Turkey and Egypt to appoint ambassadors and collaborate on Libya


ANKARA – Turkey and Egypt will soon announce the reappointment of ambassadors, their foreign ministers said in Ankara Thursday, as the two regional powers put years of tensions behind them and pledged to cooperate more closely on Libya.

Speaking to reporters in the Turkish capital, Egyptian Foreign Minister Sameh Shoukry and his Turkish counterpart also said both sides were working toward a possible meeting between Turkish President Recep Tayyip Erdogan and President Abdel Fattah al-Sisi of Egypt.

Egypt and Turkey withdrew ambassadors as tension between them flared following the Egyptian military’s 2013 ouster of Islamist President Mohammed Morsi amid mass protest against his divisive one year of rule. Morsi hailed from the Muslim Brotherhood group, which Turkey supported. Egypt has designated the group a terrorist organisation.

Turkey recently abandoned its critical approach toward the Egyptian leader and Erdogan and al-Sisi were photographed shaking hands in November during the soccer World Cup in Qatar.

“You (journalists) often ask me ‘when will you appoint ambassadors again?’” Turkish Foreign Minister Mevlut Cavusoglu said. “We have discussed this issue today and we are taking concrete steps to raise the level of representation to the level of ambassador.”

Cavusoglu added that Turkey and Egypt would announce the reappointment of ambassadors in a joint statement “in the upcoming period.”

The rapprochement between the two countries is part of Turkey’s efforts to build bridges with regional countries and end its international isolation amid an economic downturn. Turkey has recently also repaired its ties with Israel, Saudi Arabia and the United Arab Emirates.

Cavusoglu last month became the highest-ranking Turkish official to visit Egypt in over a decade. In February, Shoukry toured quake-hit areas in Turkey and Syria to show solidarity with the two nations.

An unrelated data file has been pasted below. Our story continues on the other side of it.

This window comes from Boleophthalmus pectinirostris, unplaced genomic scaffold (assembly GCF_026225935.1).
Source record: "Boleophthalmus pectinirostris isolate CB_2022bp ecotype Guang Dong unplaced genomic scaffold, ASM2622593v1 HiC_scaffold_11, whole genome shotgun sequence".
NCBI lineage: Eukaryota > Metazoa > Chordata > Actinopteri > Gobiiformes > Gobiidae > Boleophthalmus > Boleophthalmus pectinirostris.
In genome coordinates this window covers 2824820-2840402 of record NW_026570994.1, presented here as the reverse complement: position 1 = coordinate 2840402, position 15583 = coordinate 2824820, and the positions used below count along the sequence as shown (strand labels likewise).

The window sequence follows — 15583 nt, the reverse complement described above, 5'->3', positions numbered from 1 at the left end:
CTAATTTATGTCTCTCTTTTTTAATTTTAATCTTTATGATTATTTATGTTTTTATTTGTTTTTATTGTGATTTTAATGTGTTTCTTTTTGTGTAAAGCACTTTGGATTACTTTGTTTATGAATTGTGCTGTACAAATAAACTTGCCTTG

Ankara and Cairo will cooperate more closely regarding Libya, where they back opposing sides, Cavusoglu also said on Thursday, marking another step in the rapprochement between the two regional powers.

“We will cooperate more closely regarding Libya from now on. In our meeting today, we (saw) that our views are not essentially very different but that we think differently on some methods,” Cavusoglu said during a news conference in Ankara.

The two countries will work on a roadmap to hold elections in Libya and could cooperate on training and reinforcing a joint military between forces in the east and west of Libya, said the Turkish foreign minister.

“We share a common desire with Turkey to hold elections in Libya,” Shoukry said.

Libya has had little peace since the 2011 NATO-backed ouster of Muammar Gadhafi and it split in 2014 between rival eastern and western factions, with the last major battle of the conflict ending in 2020 with a ceasefire.

The political process to resolve the conflict, however, has been stalled since the collapse of a scheduled election in December 2021 over disputes about the rules, including the eligibility of major candidates.

The last major international attempt to break the deadlock, via a 2020 political forum, led to formation of the current interim government and the roadmap for the December 2021 election that was thwarted by internal political disputes.

Source: thearabweekly